I.18: Partnering with the Status Quo: Theories, Histories, and Cases of Problematic Partnerships for Action-Oriented Practitioners
Reviewed by Madeleine Sorapure, University of California, Santa Barbara (firstname.lastname@example.org)
Chair: Elyse Eidman-Aadahl, National Writing Project
Speakers: Tyler Branson, University of California, Santa Barbara, “Situating Problematic Partnerships in the Field of Composition”
Todd DeStigter, University of Illinois at Chicago, “Unsettling Arguments: Preparing Writing Teachers in the Age of School Reform”
Jeff Grabill, Michigan State University, “From the Lab to the World: The Problematic Partnerships of Engagement”
Sarah R. Robbins, Texas Christian University, “Composing Collaborations: Setting Problematic Partnerships in Historical Context”
Session I.18 provided a particularly rich and useful response to Joyce Locke Carter’s opening session exhortation that we go forth and disruptively innovate. Carter enjoined us to direct our attention beyond the academy, to adopt an entrepreneurial rhetoric, to advocate and innovate, and to make a difference in addressing crucial problems in our field.
In Session I.18, we see the challenges but also—quite hopefully—the opportunities that come with problematic partnerships that we might engage in looking outward as public intellectuals. Complementing Carter’s emphasis on making and innovation, this session suggested several ways in which we can productively and ethically engage with partners outside the academy whose interests do not wholly coincide with our own.
The session was organized by Tyler Branson, whose dissertation focused on problematic partnerships. Branson’s opening presentation clearly laid out the scholarship on partnerships and collaborations. This theoretical framework was taken up in a nice range of ways by the three subsequent presenters, who provided detailed and engaging narrative examples of specific problematic partnerships.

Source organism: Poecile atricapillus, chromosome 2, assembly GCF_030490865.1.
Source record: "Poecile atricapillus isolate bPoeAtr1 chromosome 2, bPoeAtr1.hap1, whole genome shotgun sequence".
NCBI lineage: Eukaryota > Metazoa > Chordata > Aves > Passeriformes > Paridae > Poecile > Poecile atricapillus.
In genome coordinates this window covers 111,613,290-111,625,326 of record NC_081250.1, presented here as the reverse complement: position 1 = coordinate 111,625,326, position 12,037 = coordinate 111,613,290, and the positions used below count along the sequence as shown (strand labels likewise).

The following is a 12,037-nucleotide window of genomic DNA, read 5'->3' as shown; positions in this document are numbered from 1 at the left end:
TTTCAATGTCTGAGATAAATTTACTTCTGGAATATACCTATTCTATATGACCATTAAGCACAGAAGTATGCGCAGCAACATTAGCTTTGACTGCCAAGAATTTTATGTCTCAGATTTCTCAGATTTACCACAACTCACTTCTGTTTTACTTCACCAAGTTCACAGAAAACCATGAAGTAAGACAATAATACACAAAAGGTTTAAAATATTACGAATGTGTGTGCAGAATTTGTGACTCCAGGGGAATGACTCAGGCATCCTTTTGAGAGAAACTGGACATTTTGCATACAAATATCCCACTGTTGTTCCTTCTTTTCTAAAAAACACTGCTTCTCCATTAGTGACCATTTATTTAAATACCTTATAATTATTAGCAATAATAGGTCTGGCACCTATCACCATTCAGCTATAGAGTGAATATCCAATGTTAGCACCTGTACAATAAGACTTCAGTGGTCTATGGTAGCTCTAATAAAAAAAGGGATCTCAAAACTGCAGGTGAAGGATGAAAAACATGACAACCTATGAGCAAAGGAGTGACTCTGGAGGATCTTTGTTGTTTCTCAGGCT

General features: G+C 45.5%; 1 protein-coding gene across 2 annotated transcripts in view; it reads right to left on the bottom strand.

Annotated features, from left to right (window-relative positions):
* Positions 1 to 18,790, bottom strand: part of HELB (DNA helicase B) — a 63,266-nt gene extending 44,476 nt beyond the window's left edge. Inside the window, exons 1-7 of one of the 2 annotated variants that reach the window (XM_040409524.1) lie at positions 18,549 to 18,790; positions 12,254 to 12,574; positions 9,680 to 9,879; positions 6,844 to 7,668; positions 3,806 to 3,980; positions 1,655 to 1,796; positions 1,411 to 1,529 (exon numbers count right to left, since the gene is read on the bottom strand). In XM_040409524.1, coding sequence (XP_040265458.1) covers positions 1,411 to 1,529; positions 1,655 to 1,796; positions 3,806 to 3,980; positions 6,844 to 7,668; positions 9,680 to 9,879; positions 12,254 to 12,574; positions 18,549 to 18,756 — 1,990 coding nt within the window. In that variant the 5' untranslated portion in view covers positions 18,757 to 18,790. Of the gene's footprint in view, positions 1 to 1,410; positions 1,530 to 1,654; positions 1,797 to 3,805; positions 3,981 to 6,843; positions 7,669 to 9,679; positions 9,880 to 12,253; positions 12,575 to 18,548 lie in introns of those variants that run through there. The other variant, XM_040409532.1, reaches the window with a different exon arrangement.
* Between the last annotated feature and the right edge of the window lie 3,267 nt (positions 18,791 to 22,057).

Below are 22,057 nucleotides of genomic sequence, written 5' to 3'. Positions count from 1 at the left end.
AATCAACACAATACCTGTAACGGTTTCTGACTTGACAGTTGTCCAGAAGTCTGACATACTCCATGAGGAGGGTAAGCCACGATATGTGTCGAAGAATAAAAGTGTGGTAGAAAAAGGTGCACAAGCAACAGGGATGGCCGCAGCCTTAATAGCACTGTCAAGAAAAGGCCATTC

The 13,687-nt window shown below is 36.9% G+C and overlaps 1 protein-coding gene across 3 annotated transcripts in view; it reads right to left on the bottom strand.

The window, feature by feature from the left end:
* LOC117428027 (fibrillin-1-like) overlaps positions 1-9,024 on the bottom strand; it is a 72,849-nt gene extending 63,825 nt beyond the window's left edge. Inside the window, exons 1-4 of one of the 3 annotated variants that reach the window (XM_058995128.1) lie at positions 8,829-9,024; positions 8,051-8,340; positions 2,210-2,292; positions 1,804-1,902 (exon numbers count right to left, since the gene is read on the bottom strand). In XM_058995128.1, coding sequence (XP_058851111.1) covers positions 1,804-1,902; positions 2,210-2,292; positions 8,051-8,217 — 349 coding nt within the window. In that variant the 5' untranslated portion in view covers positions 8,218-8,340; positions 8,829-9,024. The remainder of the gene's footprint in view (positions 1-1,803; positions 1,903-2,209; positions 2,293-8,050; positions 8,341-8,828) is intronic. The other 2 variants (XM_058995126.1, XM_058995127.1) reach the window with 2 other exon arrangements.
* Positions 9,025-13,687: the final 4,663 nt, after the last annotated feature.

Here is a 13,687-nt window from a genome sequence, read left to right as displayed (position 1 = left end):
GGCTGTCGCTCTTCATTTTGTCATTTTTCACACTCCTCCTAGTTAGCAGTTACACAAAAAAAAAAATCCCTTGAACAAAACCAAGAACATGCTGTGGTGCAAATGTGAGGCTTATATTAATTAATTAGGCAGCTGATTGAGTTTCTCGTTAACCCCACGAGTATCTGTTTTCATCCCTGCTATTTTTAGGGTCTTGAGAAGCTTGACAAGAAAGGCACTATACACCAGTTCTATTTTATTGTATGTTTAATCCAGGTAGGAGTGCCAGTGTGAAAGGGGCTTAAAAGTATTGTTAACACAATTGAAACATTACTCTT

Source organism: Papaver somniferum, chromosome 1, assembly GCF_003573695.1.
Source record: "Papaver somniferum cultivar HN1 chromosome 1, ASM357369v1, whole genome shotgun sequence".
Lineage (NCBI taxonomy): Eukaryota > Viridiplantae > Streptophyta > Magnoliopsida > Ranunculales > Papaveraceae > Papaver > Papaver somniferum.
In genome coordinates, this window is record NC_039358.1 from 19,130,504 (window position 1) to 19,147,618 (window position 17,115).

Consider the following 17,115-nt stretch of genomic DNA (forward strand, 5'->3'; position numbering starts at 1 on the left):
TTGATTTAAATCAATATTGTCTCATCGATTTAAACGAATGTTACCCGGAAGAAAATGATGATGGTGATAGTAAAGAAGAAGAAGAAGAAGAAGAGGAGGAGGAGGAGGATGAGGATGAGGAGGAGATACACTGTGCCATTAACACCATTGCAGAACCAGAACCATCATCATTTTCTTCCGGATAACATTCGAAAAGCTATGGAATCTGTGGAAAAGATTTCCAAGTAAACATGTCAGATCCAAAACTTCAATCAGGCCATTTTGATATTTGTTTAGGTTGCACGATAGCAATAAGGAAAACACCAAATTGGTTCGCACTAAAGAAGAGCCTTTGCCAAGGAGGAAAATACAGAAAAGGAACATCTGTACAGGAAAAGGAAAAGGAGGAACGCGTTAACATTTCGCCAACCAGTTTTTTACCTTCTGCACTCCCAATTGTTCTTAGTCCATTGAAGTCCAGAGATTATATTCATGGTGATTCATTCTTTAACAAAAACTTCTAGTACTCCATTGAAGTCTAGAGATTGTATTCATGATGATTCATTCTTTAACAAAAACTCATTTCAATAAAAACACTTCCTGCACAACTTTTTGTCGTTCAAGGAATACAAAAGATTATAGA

Branson began by defining problematic partnerships as “collaborations between academics and powerful groups, individuals, or companies that may have interests related to, but not necessarily in step with, academics’ own disciplinary agendas.” The core problem with these relationships is the unequal power dynamic that puts academics at a distinct disadvantage. We often have to work with partners, for instance, in the publishing industry, in foundations that give research grants, and in governmental agencies that regulate K16 education. They have the authority to make decisions that profoundly impact our professional and pedagogical lives but don’t necessarily share our values, goals, or vision.
Branson proposed that we ask three questions when we find ourselves in these kinds of problematic partnerships:
- What’s the shared problem?
- What are the power dynamics?
- Where’s the wiggle-room?
These questions can lead to a more knowledgeable and strategic stance from which to negotiate with problematic partners. Branson also described four predominant strategies that academics employ as they work in problematic partnerships: gaming the system, finding a place where you can exert power, leveraging your own resources, and seeing the partnership itself as a site of research. This last strategy—researching the partnership itself—was evident in the work of the three other presenters on the panel.